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Note: I am using log base 10 and I am trying to rewrite the equation using exponents instead of logs.

Here is what I have and I am wondering if I did it correctly (if not how am I suspose to solve this question):

$$\log(A^2) = B$$ $$2\log(A) = \log(B)$$ $$\log(B)/\log(A) = 2$$ $$10^2$$

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  • $\begingroup$ Your question is not clear. What does the out of the blue $10^2$ mean? Are you trying to find $A$ in terms of $B$? Or something else? $\endgroup$ – Aryabhata Apr 19 '13 at 0:27
  • $\begingroup$ Are you trying to solve explicitly for $A$ and $B$? Also, from the first line to the second, you make a mistake. The $\log(B)$ should only be $B$. $\endgroup$ – Clayton Apr 19 '13 at 0:28
  • $\begingroup$ The instructions are: Rewrite each of the following using exponents instead of logs. The question is Log(A^2)=B. About the 10^2 I got that because for example log(0.01) <=> 10^-2 $\endgroup$ – Bob Apr 19 '13 at 0:33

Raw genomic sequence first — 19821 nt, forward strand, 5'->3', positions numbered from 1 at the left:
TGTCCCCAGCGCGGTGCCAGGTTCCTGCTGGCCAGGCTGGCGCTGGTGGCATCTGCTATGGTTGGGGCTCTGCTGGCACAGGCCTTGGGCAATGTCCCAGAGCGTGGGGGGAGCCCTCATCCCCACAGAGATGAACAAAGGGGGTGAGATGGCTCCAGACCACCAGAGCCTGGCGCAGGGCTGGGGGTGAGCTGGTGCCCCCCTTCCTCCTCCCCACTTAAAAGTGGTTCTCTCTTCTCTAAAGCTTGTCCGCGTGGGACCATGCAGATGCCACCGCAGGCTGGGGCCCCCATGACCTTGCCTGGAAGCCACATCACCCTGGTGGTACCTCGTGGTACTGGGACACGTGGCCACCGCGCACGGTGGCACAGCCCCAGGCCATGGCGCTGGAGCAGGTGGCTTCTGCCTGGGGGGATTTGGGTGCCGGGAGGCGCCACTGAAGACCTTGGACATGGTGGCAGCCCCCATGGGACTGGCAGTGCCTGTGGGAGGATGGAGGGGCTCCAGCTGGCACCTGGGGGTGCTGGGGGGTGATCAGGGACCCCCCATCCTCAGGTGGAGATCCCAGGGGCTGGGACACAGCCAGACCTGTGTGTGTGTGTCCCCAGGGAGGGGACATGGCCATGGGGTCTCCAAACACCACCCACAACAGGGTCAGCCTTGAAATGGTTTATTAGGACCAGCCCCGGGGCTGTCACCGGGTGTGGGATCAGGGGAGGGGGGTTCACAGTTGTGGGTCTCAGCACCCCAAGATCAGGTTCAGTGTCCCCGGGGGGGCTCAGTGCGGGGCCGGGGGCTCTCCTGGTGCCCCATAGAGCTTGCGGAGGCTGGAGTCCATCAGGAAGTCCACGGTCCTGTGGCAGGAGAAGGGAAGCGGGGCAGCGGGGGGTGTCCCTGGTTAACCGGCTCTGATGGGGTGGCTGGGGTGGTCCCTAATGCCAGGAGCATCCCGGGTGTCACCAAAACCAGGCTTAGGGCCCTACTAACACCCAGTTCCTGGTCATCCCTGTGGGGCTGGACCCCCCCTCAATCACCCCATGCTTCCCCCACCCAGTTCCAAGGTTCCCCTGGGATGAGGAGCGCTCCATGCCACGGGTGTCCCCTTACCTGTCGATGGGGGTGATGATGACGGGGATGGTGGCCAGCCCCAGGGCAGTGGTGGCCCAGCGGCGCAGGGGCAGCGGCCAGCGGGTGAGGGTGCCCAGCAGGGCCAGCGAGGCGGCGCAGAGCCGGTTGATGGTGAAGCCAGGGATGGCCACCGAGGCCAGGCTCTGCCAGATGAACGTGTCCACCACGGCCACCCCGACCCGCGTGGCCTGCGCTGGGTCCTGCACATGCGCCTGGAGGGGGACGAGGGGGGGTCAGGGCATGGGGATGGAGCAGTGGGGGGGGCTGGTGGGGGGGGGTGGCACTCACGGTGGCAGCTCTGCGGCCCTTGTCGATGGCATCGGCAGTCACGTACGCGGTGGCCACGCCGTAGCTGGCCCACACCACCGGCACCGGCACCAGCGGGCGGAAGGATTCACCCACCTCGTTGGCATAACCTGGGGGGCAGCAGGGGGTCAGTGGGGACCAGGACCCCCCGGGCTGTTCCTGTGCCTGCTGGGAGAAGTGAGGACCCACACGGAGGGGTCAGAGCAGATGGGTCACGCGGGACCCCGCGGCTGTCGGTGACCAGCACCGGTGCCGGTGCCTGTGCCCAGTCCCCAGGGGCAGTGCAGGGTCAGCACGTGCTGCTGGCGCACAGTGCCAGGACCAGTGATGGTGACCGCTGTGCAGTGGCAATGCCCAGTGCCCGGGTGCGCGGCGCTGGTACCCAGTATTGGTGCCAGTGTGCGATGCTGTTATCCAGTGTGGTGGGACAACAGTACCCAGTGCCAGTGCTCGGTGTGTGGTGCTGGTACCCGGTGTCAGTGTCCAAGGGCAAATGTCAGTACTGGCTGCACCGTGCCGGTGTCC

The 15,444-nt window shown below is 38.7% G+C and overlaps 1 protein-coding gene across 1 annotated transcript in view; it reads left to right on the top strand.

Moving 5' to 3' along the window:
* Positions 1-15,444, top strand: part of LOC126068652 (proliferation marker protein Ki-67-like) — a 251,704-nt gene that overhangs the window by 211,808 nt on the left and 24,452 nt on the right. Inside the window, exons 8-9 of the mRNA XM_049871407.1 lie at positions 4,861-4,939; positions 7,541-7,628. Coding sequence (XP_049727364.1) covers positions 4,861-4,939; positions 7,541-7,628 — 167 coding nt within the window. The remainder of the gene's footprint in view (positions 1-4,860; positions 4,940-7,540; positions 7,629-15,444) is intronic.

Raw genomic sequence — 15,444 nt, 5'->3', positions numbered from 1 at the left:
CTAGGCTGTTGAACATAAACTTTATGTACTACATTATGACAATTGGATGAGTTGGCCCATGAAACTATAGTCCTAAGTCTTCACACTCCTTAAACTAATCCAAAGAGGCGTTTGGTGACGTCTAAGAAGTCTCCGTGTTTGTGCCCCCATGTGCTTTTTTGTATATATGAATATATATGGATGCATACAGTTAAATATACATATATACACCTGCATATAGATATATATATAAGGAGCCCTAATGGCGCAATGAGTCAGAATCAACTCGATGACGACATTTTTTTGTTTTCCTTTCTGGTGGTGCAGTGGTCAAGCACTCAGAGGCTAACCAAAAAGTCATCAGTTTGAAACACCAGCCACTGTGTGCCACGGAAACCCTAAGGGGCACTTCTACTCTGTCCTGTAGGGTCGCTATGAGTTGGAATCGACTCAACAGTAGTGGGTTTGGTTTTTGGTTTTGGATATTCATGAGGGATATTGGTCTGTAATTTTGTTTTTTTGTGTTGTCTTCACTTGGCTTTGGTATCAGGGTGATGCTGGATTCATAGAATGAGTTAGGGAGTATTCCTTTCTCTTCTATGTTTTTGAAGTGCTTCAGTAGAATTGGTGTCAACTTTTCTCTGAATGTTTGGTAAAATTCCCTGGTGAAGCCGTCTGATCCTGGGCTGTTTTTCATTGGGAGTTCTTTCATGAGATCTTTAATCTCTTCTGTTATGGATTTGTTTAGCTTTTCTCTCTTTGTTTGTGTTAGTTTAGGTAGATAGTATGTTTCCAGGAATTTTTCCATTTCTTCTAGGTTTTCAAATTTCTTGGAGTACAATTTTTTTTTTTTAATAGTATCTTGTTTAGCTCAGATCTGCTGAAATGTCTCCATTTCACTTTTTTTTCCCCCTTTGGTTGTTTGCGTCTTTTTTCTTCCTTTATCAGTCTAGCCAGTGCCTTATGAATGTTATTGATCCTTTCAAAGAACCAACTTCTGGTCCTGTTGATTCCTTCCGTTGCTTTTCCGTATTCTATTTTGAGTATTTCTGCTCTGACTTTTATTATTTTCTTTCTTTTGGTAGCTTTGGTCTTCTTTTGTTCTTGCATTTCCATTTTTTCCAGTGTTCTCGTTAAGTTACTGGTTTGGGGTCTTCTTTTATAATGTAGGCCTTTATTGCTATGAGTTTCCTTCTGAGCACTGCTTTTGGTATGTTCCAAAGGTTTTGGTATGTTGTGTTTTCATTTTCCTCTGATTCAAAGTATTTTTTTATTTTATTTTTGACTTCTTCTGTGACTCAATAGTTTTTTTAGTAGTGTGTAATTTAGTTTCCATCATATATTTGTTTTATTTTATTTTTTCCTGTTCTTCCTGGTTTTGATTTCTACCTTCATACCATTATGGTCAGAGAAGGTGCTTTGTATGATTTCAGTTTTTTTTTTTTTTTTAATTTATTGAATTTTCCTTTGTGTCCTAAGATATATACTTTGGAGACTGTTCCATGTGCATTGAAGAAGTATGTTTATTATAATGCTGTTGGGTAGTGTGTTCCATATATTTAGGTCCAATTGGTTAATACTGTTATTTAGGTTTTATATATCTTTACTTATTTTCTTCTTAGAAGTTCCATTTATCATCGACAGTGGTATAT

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Your second line doesn't look correct. The rule is $\log(A^n)=n\cdot\log(A)$, so:

$$ \log(A^2)=B \\ 2\log(A)=B \\ \log(A)=\frac{1}{2}B \\ A=10^{\frac{1}{2}B} $$

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  • $\begingroup$ I've removed my down vote. Your solution looks correct now. $\endgroup$ – Clayton Apr 19 '13 at 0:31
  • $\begingroup$ Thank you - just a silly mistake! $\endgroup$ – Warren Moore Apr 19 '13 at 0:32

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